I didn't say I was afraid of dying, I answered, I said that I was afraid to get on a plane. There is a difference.

Paul Auster

Beloved-of-the-Gods, King Piyadasi, conquered the Kalingas eight years after his coronation. One hundred and fifty thousand were deported, one hundred thousand were killed and many more died (from other causes). After the Kalingas had been conquered, Beloved-of-the-Gods came to feel a strong inclination towards the Dhamma, a love for the Dhamma and for instruction in Dhamma. Now Beloved-of-the-Gods feels deep remorse for having conquered the Kalingas. Indeed, Beloved-of-the-Gods is deeply pained by the killing, dying and deportation that take place when an unconquered country is conquered. But Beloved-of-the-Gods is pained even more by this that Brahmins, ascetics, and householders of different religions who live in those countries, and who are respectful to superiors, to mother and father, to elders, and who behave properly and have strong loyalty towards friends, acquaintances, companions, relatives, servants and employees that they are injured, killed or separated from their loved ones. Even those who are not affected (by all this) suffer when they see friends, acquaintances, companions and relatives affected. These misfortunes befall all (as a result of war), and this pains Beloved-of-the-Gods. There is no country, except among the Greeks, where these two groups, Brahmins and ascetics, are not found, and there is no country where people are not devoted to one or another religion. Therefore the killing, death or deportation of a hundredth, or even a thousandth part of those who died during the conquest of Kalinga now pains Beloved-of-the-Gods. Now Beloved-of-the-Gods thinks that even those who do wrong should be forgiven where forgiveness is possible.

Ashoka the Great

A human exposed without protection to the conditions required to support Affronter life would be dying in at least three excitingly different and painful ways anyway without having to worry about being crushed by a cage of leg-thick tentacles.

Iain Menzies Banks

Real war was the thousands of Chinese refugees dying of cholera in the sealed stockades at Pootung, and the bloody heads of Communist soldiers mounted on pikes along the Bund. In a real war no one knew which side he was on, and there were no flags or commentators or winners. In a real war there were no enemies.

James Graham Ballard

Dying is nothing. You have to know how to disappear. Dying comes down to a biological chance and that is of no consequence. Disappearing is of a far higher order of necessity. You must not leave it to biology to decide when you will disappear. To disappear is to pass into an enigmatic state which is neither life nor death. Some animals know how to do this, as do savages, who withdraw while still alive, from the sight of their own people.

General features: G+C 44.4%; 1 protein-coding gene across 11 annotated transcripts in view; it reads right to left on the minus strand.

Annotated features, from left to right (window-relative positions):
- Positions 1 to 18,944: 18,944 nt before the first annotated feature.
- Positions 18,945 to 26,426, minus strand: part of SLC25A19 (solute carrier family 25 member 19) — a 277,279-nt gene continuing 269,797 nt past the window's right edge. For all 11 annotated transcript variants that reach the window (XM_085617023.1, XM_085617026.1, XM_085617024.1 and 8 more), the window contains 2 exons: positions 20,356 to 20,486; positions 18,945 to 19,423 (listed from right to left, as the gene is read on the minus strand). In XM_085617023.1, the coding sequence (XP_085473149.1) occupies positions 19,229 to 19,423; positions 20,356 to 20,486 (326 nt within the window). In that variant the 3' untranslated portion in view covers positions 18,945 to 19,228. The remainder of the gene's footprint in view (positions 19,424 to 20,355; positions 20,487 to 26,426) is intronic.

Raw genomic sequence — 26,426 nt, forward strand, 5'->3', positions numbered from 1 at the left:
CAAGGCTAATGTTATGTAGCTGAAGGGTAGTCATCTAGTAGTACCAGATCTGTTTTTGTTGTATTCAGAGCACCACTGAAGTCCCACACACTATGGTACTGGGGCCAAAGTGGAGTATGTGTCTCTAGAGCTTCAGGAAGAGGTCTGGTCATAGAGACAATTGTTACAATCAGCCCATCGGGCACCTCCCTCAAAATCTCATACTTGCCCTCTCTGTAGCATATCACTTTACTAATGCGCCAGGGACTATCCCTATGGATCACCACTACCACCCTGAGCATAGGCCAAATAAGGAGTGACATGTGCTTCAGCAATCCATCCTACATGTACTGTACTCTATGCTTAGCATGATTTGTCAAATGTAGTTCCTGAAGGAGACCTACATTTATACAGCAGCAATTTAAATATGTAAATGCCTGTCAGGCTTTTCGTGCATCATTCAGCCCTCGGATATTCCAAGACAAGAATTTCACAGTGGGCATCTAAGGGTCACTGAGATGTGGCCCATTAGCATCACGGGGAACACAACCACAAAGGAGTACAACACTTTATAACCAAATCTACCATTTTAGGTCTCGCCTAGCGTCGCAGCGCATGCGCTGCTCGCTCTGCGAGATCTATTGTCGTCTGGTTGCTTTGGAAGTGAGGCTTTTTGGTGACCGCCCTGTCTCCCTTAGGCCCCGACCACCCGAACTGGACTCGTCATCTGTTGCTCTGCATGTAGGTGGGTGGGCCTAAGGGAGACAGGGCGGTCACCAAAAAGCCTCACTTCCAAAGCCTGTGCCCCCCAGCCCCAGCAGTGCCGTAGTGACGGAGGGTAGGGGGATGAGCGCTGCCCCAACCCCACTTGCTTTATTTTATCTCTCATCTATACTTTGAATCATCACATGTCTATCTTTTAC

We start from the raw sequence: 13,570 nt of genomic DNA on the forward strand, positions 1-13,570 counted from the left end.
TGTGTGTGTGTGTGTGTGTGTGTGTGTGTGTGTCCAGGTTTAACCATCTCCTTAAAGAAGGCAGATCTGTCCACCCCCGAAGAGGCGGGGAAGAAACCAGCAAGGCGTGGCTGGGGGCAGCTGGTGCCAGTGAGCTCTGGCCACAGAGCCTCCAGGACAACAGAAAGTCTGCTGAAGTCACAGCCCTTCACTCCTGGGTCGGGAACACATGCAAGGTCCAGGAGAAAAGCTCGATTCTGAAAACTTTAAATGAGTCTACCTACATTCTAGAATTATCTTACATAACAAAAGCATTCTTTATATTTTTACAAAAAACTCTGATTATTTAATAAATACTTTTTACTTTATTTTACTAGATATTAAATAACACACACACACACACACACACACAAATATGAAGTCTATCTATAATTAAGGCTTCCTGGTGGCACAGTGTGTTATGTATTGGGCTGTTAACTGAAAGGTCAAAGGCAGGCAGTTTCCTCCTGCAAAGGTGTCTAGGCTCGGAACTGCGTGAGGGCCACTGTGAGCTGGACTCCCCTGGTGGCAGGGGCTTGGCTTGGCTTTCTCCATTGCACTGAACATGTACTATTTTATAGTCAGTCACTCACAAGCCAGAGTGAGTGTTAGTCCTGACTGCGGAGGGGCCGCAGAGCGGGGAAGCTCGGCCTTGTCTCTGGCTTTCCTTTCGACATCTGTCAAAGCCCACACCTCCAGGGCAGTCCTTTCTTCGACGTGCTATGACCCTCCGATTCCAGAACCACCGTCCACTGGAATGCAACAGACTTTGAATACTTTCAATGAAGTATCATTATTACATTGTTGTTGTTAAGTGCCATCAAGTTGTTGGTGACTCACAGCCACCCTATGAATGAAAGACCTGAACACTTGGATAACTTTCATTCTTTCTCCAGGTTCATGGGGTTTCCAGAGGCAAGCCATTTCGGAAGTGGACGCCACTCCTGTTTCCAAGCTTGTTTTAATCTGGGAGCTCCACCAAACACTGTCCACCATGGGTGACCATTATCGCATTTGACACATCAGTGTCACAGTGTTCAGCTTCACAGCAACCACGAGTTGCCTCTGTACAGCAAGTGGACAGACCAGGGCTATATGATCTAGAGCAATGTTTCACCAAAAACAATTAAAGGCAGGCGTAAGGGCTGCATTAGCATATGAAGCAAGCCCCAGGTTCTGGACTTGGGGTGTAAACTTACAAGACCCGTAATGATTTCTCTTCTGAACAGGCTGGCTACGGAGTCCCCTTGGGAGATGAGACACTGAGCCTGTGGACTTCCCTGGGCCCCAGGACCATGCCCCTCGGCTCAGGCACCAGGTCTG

Jean Baudrillard

I entreat you to devote one solemn hour of thought to a crucified Saviour a Saviour expiring in the bitterest agony. Think of the cross, the nails, the open wounds, the anguish of His soul. Think how the Son of God became a man of sorrows and acquainted with grief, that you might live forever. Think as you lie down upon your bed to rest, how your Saviour was lifted up from the earth to die. Think amid your plans and anticipations of future gaiety, what the redemption of your soul has cost, and how the dying Saviour would wish you to act. His wounds plead that you will live for better things.

Albert Barnes

Imam Ali was following a funeral and as it was passing along a road, somebody laughed loudly ( a sign of discourtesy and lack of manner ). Hearing this laugh, Imam Ali remarked, " Some of us feel that death is meant for everybody except themselves or it is destined to others and not to themselves or those whom we see dying around us are only travelers going on a journey and will come back to us. It is a sad sight to see that in one moment we commit them to earth and in the next we take hold of the things left by them as if we are going to remain permanently in this world after them. The fact is that we forget sensible advice given to us and become victim of every calamity.

Ali bin Abu-Talib

If mind, as ancient sages taught, A never dying flame, Still shifts thro' matter's varying forms, In every form the same, Beware, lest in the worm you crush A brother's soul you find; And tremble lest thy luckless hand Dislodge a kindred mind.

Anna Letitia Barbauld

When people talk about my dark days, when I sit down and think about it - the misdemeanours I've had, with the things that go on in the real world, - the things I have done are stupid and foolish. But they are not war crimes. That's what gets me. When footballers are on the front page and on page seven is something about soldiers dying or floods or the real tragedies in this world, I ask myself how we can justify that.

Joey Barton

For those denounced by their smug, horrible children For a peppermint-star and the praise of the Perfect State, For all those strangled, gelded or merely starved To make perfect states; for the priest hanged in his cassock, The Jew with his chest crushed in and his eyes dying, The revolutionist lynched by the private guards To make perfect states, in the names of the perfect states.

Stephen Vincent Bent